What Mad Men Teaches Us About MoneyPosted: May 4, 2014
For Daily Finance, Annalisa Kraft-Linder writes: Millions of Americans are addicted to “Mad Men,” the AMC drama chronicling the lives of the people at ad agency Sterling Cooper Draper Pryce. Enthralling us over seven seasons are their mostly sordid sex lives, boozy business lunches, snazzy apartments, period clothes and finned Cadillacs.
“They say money can’t buy happiness, but it sure as hell buys everything else.”
— Bob Benson
Although money is rarely addressed, suck-up Bob Benson of season six (James Wolk) sums up their attitudes neatly: “They say money can’t buy happiness, but it sure as hell buys everything else.” Here’s what else you can learn about money from the hit show, which wraps up this year.
‘Happiness Is the … Freedom from Fear’
Agency creative director Don Draper (Jon Hamm) leads a complicated life. He had been on unscheduled leave after a major meltdown in front of the Hershey (HSY) clients. He conspires with his former secretary to keep his family in the dark about his out-of-work status. His relationship with his work and money is so tied in to the ’60s concept of the masculine breadwinner that on the April 27 episode he finally admits his fear to wife, Megan (Jessica Pare),”If you found out what happened, you wouldn’t look at me in the same way.”
“I’m just acknowledging that life, unlike this analysis, will eventually end, and someone else will get the bill.”
— Roger Sterling
Draper could have taken a job at another agency for less money but submits sheepishly to be part of the SCDP fold under humiliating conditions to keep up his lifestyle and win back Megan.
In today’s dollars, he earns $356,000 a year, yet he can’t support his lifestyle in Manhattan, private schools, first-class fights and Hawaiian vacations. He, like other people of that time, also doesn’t use credit cards much, as they were a relatively new phenomenon. To this man, who grew up in a Depression era bordello, cash is still king.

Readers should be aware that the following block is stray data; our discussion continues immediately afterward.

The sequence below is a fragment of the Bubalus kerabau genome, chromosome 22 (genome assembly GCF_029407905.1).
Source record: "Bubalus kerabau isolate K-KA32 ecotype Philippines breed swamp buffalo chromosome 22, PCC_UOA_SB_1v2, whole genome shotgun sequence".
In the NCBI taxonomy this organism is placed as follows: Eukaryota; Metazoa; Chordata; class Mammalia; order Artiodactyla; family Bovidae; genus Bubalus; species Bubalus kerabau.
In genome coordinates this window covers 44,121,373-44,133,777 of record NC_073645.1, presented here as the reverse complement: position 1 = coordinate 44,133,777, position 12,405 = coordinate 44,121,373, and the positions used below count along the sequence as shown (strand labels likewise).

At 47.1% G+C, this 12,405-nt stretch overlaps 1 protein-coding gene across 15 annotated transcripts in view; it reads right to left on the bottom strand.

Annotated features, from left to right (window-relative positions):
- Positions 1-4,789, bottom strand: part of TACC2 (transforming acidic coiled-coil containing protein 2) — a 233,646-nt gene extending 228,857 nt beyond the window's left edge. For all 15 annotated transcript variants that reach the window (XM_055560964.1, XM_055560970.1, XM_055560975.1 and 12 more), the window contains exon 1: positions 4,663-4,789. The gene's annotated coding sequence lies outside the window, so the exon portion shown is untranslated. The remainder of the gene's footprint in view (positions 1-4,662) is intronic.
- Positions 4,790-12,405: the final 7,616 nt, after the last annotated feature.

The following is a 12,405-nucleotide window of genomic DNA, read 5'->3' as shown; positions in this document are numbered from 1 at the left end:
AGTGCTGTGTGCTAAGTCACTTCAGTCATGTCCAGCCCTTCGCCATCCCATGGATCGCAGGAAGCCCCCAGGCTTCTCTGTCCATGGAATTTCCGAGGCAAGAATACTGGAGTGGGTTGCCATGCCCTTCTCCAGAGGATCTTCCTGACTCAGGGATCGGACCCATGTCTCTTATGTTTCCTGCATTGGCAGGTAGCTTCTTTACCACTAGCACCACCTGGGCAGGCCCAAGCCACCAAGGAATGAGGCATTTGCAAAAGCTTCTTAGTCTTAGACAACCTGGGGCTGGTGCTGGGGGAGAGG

For Draper, “Happiness is the smell of a new car. It’s freedom from fear,” as he pitches to the Lucky Strike clients in the pilot. Booze, babes and bread are only means to quiet his mind over his secret identity and hardscrabble past.
Takeaway: Fight to keep that job — even if it means compromise.
The Power of a Job You Like
Agency partner Roger Sterling (John Slattery) is unwilling to help out his newlywed daughter financially yet is more than willing to throw wads of cash to bed partners and alimony to ex-wives. He does tries to do right by his new son with former secretary Joan Holloway (Christina Hendricks). But overall, money for him is just a means to keep score and keep scoring. He is known for his zingy one liners, such as what he says to his psychiatrist: “I’m just acknowledging that life, unlike this analysis, will eventually end, and someone else will get the bill.” But the most endearing thing about Sterling is a lesson to everyone: when you treat work as fun (and boy, does he) you will likely succeed.
Takeaway: Find work that engages you….(read more)
- Mad Men: Where We Left Off and What’s Ahead in the Final Season (seattlepi.com)
- This Is What The “Mad Men” Characters Will Look Like In The ’80s (buzzfeed.com)
- Mad Men Recap: The Stallion Rides Again (wired.com)
- Mad Men: Meet Lou Avery, the Most Hated Man on Television (seattlepi.com)
- [REWIND] Julia Yost on Mad Men’s Megan (punditfromanotherplanet.com)
- Would You Prostitute Yourself For A $7 Million Promotion? (celebritynetworth.com)
- Esquire:Behold! Don Draper Is on His Best Damn Behavior (esquire.com)
- Mad Men Furniture Up For Auction (luxist.com)
- Point Counterpoint: David Lehman and Amy Gerstler on Mad Men Season 7 Episode 3 (bestamericanpoetry.com)
- William Bradley: Mad Men : Don Draper Looks to the Future, No Matter What (‘If 6 Was 9’) (huffingtonpost.com)